Singapore’s Take on the GDPR
The country has approved an amendment to their landmark Personal Data Protection Act
Singapore has passed a comprehensive amendment to the 2012 Personal Data Protection Act (PDPA). Companies in the country are now allowed to use personal data without consent for certain purposes. This may sound like a free-for-all (especially compared to the GDPR), but the amendment includes a list of guidelines that transition a considerable amount of responsibility to companies. They must perform risk assessments, give consumers opt-out periods, and follow a slew of other directives. Choosing not to comply will lead to immense fines. Singapore’s version of the GDPR serves its purpose well - it is a compromise between a small country and large companies.
Click here if you’d like to read the amendment in full. Find a brief breakdown of the amendment below:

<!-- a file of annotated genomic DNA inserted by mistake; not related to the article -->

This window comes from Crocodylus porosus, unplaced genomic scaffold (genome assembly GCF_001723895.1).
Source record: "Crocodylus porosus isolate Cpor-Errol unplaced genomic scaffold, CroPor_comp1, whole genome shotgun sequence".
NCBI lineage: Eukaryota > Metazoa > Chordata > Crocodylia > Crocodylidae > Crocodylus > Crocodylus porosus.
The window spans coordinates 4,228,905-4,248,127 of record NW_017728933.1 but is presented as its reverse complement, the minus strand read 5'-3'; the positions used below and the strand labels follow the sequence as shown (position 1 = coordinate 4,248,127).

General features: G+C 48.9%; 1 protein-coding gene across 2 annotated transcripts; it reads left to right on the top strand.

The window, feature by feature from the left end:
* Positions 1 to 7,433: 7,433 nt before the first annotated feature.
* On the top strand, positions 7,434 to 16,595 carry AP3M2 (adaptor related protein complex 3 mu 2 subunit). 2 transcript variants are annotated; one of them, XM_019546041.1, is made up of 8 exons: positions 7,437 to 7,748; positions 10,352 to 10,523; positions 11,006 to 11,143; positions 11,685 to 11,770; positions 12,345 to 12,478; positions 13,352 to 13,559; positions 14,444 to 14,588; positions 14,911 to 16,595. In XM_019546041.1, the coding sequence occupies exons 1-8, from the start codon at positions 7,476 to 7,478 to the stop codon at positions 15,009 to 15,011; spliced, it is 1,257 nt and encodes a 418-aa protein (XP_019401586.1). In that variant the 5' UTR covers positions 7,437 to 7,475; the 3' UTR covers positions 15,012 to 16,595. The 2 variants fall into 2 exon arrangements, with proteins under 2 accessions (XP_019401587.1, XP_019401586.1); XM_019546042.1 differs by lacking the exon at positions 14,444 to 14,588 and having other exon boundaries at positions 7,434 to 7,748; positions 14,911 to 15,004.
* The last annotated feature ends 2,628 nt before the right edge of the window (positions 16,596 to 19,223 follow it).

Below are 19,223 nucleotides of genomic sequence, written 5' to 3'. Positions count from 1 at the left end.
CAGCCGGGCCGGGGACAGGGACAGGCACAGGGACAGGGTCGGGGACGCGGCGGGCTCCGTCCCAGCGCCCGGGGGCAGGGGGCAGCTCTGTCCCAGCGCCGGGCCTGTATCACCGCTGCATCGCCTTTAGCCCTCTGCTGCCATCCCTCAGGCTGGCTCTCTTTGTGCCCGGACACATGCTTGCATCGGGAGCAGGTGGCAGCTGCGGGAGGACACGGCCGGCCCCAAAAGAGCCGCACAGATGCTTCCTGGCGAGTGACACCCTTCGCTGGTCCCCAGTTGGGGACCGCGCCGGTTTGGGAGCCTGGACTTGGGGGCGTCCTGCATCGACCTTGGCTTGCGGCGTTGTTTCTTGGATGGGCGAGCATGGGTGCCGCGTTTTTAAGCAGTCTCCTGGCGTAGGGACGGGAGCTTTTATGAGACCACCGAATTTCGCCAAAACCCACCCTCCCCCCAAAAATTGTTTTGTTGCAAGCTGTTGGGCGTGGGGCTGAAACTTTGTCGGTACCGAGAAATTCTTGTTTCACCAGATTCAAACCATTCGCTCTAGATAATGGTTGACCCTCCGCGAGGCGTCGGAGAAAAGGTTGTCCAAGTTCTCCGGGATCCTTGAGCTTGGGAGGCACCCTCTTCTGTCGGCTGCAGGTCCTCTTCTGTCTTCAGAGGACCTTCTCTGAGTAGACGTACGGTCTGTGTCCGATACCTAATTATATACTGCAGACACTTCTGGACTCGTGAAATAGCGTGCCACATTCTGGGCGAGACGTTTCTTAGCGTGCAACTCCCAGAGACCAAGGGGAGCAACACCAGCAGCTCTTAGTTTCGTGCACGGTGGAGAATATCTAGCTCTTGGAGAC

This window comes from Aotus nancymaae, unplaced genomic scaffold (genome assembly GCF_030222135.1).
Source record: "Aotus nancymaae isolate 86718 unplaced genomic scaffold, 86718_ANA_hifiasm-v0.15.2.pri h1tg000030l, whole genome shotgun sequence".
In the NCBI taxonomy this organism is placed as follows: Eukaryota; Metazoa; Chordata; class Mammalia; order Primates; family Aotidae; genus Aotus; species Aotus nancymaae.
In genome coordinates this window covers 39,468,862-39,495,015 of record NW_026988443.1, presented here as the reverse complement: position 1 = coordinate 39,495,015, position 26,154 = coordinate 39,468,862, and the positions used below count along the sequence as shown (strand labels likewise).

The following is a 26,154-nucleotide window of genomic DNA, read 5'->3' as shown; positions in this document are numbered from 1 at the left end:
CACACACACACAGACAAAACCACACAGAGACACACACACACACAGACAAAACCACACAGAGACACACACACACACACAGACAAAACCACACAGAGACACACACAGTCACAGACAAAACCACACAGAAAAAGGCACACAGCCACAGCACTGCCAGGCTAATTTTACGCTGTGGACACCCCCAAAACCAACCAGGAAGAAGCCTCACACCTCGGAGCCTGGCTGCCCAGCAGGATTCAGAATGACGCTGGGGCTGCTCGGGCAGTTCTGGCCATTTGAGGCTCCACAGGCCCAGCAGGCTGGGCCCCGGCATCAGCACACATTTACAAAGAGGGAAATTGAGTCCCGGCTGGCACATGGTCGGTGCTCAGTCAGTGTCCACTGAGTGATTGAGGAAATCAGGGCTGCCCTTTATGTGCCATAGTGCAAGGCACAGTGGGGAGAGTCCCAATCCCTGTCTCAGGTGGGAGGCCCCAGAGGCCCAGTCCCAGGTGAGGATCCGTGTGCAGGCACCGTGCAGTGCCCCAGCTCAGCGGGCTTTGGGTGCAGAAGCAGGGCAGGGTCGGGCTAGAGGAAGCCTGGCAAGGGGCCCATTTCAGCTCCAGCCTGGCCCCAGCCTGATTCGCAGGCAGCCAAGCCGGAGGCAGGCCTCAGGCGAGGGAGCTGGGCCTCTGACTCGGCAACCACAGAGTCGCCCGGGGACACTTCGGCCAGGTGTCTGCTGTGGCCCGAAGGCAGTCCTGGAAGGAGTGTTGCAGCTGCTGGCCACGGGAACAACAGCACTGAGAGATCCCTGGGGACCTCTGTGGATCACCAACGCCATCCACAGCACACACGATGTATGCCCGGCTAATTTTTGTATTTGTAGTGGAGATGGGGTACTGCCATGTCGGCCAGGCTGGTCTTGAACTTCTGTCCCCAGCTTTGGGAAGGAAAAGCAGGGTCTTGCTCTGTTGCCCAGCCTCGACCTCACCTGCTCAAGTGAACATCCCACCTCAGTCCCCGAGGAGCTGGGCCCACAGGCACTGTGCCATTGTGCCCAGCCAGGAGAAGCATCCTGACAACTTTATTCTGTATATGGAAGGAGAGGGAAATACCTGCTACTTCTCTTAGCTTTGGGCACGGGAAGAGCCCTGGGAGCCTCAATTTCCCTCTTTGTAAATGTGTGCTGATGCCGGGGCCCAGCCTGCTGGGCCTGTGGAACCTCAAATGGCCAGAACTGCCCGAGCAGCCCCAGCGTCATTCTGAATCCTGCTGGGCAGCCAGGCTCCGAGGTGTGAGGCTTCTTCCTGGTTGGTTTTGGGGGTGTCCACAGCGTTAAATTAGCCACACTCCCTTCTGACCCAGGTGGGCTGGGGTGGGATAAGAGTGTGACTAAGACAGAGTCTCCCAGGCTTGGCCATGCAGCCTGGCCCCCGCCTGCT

When can personal data be used?
- For business improvement purposes
- For research and development purposes
- For instances in the legitimate interests of an organization or another person
- For instances of contractual necessity
What are the consequences of noncompliance?
Companies will be awarded increased financial penalties for violating the PDPA.
- Companies bringing in more than S$10 million annually will be subject to fines of up to 10% of their turnover
- Companies bringing in less than S$10 million annually will be subject to fines of up to S$1 million
How will companies be held accountable?
- Companies will be mandated to notify consumers of data breaches
- A Data Protection Trustmark certification will be awarded to companies that meet certain standards
- Specific risk assessments will be required
How will this empower consumers?
- Consumers will be able to request that companies send copies of their personal data to other companies operating in Singapore (data portability)
- Consumers will receive additional protections from unsolicited messages, dictionary attacks, harvesting software, and commercial text messages